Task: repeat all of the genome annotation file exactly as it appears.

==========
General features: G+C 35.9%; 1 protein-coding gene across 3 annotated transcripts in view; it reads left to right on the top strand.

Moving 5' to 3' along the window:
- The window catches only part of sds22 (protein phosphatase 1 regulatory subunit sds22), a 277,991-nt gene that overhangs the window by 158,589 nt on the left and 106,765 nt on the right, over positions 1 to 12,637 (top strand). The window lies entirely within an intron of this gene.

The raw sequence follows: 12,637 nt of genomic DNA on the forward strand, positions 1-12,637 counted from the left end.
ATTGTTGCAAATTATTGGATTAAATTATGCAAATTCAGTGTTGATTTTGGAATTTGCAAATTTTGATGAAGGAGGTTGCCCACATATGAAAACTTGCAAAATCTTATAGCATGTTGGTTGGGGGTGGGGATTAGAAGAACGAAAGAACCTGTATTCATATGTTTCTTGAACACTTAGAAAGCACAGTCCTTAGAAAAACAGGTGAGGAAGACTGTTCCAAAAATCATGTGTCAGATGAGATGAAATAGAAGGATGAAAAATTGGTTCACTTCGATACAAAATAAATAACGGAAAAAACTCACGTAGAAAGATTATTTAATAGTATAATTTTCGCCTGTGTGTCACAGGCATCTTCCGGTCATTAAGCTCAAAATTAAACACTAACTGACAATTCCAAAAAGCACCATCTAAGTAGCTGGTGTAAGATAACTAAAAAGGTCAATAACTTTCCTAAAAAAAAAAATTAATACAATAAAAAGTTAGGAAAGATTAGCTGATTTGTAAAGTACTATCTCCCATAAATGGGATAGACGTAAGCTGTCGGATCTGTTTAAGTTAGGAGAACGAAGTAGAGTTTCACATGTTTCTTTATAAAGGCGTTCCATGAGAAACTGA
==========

General features: G+C 35.9%; 1 protein-coding gene across 3 annotated transcripts in view; it reads left to right on the top strand.

Moving 5' to 3' along the window:
- The window catches only part of sds22 (protein phosphatase 1 regulatory subunit sds22), a 277,991-nt gene that overhangs the window by 158,589 nt on the left and 106,765 nt on the right, over positions 1 to 12,637 (top strand). The window lies entirely within an intron of this gene.

The raw sequence follows: 12,637 nt of genomic DNA on the forward strand, positions 1-12,637 counted from the left end.
ATTGTTGCAAATTATTGGATTAAATTATGCAAATTCAGTGTTGATTTTGGAATTTGCAAATTTTGATGAAGGAGGTTGCCCACATATGAAAACTTGCAAAATCTTATAGCATGTTGGTTGGGGGTGGGGATTAGAAGAACGAAAGAACCTGTATTCATATGTTTCTTGAACACTTAGAAAGCACAGTCCTTAGAAAAACAGGTGAGGAAGACTGTTCCAAAAATCATGTGTCAGATGAGATGAAATAGAAGGATGAAAAATTGGTTCACTTCGATACAAAATAAATAACGGAAAAAACTCACGTAGAAAGATTATTTAATAGTATAATTTTCGCCTGTGTGTCACAGGCATCTTCCGGTCATTAAGCTCAAAATTAAACACTAACTGACAATTCCAAAAAGCACCATCTAAGTAGCTGGTGTAAGATAACTAAAAAGGTCAATAACTTTCCTAAAAAAAAAAATTAATACAATAAAAAGTTAGGAAAGATTAGCTGATTTGTAAAGTACTATCTCCCATAAATGGGATAGACGTAAGCTGTCGGATCTGTTTAAGTTAGGAGAACGAAGTAGAGTTTCACATGTTTCTTTATAAAGGCGTTCCATGAGAAACTGA